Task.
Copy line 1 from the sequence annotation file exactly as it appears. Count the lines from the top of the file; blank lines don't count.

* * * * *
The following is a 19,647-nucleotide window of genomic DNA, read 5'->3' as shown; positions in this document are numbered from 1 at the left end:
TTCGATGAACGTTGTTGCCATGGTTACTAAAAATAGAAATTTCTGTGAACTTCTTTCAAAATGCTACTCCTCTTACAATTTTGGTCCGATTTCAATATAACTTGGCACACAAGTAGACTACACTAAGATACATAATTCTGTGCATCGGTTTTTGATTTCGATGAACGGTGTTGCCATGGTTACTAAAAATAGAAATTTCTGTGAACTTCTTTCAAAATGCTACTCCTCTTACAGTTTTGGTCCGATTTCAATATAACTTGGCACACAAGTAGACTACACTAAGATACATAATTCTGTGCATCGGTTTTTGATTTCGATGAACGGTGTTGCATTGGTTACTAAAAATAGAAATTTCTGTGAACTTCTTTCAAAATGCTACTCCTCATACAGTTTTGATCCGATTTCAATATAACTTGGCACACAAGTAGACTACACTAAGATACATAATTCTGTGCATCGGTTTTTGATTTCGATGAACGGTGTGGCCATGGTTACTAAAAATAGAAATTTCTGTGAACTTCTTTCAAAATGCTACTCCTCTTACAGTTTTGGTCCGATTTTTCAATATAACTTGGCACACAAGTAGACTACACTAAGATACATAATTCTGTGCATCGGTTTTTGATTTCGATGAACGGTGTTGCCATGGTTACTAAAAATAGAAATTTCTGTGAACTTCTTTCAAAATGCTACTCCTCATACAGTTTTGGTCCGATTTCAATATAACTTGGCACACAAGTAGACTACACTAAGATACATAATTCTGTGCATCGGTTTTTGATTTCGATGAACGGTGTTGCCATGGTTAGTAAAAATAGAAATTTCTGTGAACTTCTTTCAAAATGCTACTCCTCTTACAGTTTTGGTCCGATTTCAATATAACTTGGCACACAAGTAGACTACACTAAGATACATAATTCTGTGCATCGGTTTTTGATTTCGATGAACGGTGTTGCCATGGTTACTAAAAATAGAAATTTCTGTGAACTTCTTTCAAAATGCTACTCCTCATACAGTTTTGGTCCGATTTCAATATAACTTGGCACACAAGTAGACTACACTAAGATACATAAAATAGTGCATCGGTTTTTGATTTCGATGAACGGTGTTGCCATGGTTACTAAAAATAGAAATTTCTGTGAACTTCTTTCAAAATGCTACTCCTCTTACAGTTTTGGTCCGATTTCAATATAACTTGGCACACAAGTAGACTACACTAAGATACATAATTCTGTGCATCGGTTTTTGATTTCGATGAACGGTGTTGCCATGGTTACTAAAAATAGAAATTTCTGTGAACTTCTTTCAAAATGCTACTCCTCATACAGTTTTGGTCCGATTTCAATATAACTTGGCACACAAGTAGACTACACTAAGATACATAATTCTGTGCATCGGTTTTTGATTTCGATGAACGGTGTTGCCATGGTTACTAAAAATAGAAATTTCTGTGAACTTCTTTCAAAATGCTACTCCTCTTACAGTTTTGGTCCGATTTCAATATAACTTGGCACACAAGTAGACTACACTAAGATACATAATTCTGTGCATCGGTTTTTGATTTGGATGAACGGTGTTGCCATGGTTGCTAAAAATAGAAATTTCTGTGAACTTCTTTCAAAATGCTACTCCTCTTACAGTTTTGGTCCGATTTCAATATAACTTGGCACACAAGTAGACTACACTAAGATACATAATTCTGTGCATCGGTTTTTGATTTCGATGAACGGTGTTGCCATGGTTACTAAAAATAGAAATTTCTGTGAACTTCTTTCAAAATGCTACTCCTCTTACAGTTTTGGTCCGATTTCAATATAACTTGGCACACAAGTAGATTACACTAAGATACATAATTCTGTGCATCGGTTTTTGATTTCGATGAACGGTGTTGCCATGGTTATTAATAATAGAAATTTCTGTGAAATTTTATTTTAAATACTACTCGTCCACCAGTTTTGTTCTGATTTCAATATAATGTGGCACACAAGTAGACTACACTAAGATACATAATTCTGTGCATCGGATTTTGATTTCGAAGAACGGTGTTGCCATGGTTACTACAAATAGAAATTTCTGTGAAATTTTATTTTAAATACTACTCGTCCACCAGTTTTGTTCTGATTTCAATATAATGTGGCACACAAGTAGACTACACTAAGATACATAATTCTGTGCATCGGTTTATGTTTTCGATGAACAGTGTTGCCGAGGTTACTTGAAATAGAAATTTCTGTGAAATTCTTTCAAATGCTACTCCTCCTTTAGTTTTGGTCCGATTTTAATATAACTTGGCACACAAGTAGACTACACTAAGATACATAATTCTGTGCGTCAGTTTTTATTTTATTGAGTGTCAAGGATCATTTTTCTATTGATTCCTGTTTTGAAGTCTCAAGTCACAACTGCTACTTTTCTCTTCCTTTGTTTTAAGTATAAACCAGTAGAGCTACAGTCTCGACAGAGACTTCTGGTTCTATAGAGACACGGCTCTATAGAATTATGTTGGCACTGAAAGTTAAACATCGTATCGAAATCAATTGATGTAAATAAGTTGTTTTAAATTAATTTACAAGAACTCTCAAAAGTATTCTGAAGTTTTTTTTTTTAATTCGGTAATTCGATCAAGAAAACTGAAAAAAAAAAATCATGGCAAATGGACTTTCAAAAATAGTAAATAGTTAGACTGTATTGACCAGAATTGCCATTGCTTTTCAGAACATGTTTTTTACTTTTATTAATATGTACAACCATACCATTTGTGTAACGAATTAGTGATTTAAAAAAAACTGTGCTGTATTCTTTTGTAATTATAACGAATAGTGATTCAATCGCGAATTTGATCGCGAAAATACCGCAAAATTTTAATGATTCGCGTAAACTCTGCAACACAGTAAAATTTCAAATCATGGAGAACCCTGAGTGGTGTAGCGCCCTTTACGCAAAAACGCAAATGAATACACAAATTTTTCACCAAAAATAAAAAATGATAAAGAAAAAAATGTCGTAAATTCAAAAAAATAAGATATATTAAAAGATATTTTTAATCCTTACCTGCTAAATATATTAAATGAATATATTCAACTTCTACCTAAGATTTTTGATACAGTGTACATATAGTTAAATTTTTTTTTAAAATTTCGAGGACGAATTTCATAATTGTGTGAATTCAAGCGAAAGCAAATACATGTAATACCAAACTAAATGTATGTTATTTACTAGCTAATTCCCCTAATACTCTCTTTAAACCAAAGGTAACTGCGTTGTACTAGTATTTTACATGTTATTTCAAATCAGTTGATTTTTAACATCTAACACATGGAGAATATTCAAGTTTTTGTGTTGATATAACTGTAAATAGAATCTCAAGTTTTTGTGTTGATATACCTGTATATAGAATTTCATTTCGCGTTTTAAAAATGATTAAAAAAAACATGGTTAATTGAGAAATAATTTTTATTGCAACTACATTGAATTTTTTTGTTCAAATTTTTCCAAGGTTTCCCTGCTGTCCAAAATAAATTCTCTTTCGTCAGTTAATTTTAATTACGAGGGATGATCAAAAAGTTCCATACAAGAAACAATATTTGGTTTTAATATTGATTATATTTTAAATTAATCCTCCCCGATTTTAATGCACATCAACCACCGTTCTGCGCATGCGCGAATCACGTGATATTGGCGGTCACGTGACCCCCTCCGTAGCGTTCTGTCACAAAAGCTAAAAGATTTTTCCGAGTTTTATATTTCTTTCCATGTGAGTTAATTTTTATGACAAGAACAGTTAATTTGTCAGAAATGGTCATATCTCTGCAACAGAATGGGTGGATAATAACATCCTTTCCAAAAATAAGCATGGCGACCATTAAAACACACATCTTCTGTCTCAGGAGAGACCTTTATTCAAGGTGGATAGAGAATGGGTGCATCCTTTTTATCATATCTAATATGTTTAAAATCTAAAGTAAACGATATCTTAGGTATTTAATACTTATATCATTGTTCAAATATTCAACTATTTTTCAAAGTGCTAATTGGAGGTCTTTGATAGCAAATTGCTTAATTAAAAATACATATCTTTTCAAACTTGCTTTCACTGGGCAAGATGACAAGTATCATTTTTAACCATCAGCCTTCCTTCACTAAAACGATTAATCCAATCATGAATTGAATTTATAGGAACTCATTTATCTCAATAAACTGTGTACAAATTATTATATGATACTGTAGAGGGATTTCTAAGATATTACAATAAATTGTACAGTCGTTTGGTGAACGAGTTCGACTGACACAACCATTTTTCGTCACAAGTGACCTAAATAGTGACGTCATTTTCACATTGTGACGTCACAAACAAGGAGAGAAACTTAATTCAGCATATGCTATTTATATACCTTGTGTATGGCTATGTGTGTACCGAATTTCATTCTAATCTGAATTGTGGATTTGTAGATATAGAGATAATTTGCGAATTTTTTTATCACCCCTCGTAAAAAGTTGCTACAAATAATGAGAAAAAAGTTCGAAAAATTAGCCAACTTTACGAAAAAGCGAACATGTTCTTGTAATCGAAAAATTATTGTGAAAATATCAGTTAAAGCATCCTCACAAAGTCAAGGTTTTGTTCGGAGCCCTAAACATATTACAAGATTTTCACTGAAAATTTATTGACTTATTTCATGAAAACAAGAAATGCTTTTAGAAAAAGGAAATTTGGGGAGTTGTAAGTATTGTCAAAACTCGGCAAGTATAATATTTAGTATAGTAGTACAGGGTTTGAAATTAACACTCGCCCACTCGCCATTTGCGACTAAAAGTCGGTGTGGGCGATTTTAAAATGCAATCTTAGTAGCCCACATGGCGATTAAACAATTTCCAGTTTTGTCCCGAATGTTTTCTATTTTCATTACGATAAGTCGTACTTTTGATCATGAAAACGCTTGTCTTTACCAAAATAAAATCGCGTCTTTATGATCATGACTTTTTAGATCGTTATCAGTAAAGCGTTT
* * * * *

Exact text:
The following is a 19,647-nucleotide window of genomic DNA, read 5'->3' as shown; positions in this document are numbered from 1 at the left end: